Myanmar’s FDI on target despite Rakhine situation

NAYPYITAW — In a bright, well-carpeted conference hall in Naypyitaw — Myanmar’s sprawling capital built by the former military government — more than 1,000 investors and business executives gathered earlier this week for the annual Euromoney Myanmar Global Investment Forum.

The opening remarks on Sept. 12 by speakers including government officials and foreign and local executives were typically optimistic and laudatory, acknowledging the “mouthwatering” opportunities available to investors in the country. Many at the conference, both speakers and delegates, were positive on the outlook for the economy and investment.

Speaking on economic reform, Peter Beynon, Jardine Matheson’s country chairman for Myanmar and Cambodia, said he was “very happy with what’s happened to date,” adding that it was time to quicken the pace of investment and economic development.

Perhaps anticipating mild criticism on the speed of economic liberalization, Deputy Finance Minister U Maung Maung Win told attendees the government was taking fresh steps to “improve the credibility” of its economic reform platform, forecasting falling inflation and robust economic growth. The deputy minister pointed to a new investment law that offers protection and dispute settlement, and a Companies Act that, although still in draft form, is expected to help encourage investment in local companies.

A few hundred kilometers west of Naypyitaw’s coffee and canape sessions, in northern Rakhine state, burnt, empty villages showed the devastating impact of a brutal military campaign against Rohingya militants.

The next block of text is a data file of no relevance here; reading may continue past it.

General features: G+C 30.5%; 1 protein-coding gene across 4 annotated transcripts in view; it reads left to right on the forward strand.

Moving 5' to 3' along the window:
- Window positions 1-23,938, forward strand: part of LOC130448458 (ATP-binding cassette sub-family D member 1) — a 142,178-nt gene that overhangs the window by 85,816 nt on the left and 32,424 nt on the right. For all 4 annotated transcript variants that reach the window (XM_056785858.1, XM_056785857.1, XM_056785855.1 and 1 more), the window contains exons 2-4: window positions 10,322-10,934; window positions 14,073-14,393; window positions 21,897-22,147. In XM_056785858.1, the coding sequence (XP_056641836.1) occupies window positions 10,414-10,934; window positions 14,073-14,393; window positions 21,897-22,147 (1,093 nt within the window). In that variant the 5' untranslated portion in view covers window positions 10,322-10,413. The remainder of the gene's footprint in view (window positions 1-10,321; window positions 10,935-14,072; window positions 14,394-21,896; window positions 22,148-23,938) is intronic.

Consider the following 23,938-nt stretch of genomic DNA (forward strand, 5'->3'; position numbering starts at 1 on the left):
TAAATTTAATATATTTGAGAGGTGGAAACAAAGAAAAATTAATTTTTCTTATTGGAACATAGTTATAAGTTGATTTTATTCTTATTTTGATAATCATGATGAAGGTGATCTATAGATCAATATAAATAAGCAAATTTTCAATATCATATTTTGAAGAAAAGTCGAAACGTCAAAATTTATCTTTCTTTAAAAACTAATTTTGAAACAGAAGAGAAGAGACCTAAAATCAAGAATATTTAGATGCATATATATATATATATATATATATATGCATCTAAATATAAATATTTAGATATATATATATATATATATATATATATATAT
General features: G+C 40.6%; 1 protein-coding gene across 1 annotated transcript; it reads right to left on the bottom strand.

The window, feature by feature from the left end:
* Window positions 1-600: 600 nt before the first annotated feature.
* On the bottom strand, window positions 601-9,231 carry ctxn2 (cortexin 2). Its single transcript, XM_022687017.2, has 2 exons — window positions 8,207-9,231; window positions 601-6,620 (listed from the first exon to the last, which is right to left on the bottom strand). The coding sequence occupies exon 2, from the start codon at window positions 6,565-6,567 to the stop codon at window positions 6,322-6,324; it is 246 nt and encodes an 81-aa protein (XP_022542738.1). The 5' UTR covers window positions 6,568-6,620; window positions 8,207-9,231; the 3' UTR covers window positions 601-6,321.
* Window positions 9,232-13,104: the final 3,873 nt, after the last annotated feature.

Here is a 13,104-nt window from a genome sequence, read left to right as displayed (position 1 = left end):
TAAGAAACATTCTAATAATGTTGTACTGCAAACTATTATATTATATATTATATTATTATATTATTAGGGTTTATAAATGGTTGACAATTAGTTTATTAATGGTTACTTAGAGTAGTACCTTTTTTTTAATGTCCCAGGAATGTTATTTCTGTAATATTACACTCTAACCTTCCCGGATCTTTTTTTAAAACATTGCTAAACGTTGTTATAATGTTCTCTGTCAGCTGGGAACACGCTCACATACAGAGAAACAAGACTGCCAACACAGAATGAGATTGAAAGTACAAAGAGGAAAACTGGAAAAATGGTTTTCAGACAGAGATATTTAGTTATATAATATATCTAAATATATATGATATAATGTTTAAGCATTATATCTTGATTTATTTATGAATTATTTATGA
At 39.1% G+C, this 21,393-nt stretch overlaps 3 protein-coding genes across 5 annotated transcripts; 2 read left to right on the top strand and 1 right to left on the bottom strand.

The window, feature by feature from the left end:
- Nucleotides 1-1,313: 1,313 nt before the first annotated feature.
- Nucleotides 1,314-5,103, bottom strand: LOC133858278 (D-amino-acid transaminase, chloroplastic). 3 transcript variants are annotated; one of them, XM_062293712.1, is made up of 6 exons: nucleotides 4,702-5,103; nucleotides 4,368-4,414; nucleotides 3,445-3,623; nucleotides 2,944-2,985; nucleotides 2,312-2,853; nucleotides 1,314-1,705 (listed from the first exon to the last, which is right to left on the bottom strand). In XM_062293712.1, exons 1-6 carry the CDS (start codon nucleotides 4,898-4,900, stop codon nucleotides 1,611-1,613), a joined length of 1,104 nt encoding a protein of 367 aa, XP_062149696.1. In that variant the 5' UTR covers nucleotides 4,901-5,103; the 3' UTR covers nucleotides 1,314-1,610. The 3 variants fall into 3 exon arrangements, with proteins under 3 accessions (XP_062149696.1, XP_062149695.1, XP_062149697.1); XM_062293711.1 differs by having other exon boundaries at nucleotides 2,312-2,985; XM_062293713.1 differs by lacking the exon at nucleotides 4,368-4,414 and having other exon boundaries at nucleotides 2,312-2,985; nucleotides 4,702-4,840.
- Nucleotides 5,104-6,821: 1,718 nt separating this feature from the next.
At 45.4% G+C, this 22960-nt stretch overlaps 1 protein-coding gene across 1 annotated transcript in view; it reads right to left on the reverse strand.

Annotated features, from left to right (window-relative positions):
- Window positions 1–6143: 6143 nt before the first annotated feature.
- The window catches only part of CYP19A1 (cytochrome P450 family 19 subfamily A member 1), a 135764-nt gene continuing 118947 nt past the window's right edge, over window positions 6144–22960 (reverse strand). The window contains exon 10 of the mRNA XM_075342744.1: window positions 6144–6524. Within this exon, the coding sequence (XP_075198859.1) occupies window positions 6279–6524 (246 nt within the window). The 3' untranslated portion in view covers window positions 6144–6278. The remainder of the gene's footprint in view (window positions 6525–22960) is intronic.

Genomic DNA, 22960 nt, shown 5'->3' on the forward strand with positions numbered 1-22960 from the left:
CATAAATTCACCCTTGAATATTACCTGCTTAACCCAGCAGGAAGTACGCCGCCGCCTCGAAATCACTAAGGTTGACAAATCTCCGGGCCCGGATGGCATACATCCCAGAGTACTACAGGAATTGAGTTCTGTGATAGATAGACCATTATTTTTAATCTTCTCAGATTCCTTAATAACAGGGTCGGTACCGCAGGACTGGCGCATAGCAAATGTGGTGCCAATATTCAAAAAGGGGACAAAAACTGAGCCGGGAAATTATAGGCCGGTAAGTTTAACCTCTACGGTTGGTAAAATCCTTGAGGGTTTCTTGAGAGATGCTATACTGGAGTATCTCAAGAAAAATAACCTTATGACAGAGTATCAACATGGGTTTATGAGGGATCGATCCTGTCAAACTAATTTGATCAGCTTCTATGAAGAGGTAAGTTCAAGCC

Nearly 400,000 Rohingya refugees have fled the military “clearance operation” launched in response to Aug. 25 attacks on at least 30 police posts and military facilities by a group calling itself the Arakan Rohingya Salvation Army. About 12 military and police personnel and more than 77 militants were killed in the attacks, although since then the military claims to have killed hundreds of ARSA fighters and suspects.

The United Nations High Commissioner for Human Rights, Zeid Ra’ad Al Hussein criticized human-rights abuses against the Rohingya in the wake of ARSA’s first attacks in October last year. On Sept. 11, the high commissioner said that because the government refuses to allow access to human-rights investigators, the situation on the ground cannot be fully assessed, but that “it seems a textbook case of ethnic cleansing.”

The Myanmar government and much of the majority Buddhist population has largely rejected international criticism from bodies like the U.N. and Amnesty International. But some business representatives are keenly aware that how Myanmar is perceived internationally is also important as the government opens up sector after sector to foreign investment in attempt to build a modern economy.

Yangon-based law firm VDB Loi held a matchmaking event on the Euromoney forum’s sidelines, providing a list of over 30 local projects across electricity, insurance, real estate, health, and oil and gas that are in search of foreign partners. The Myanmar Investment Commission has already approved over $3.6 billion in FDI applications since the start of the financial year and the government views foreign investment as “important” in achieving its goals, the deputy finance minister said.

With reports of sweeping violence and an escalating refugee exodus dominating international headlines, however, many investors are worried about what to tell their boards and shareholders. VDB Loi partner Edwin Van der Bruggen said he has been receiving calls from concerned investors, although the events in Rakhine state have yet to prompt investors to pull out of Myanmar.

Source: Nikkei Asian Review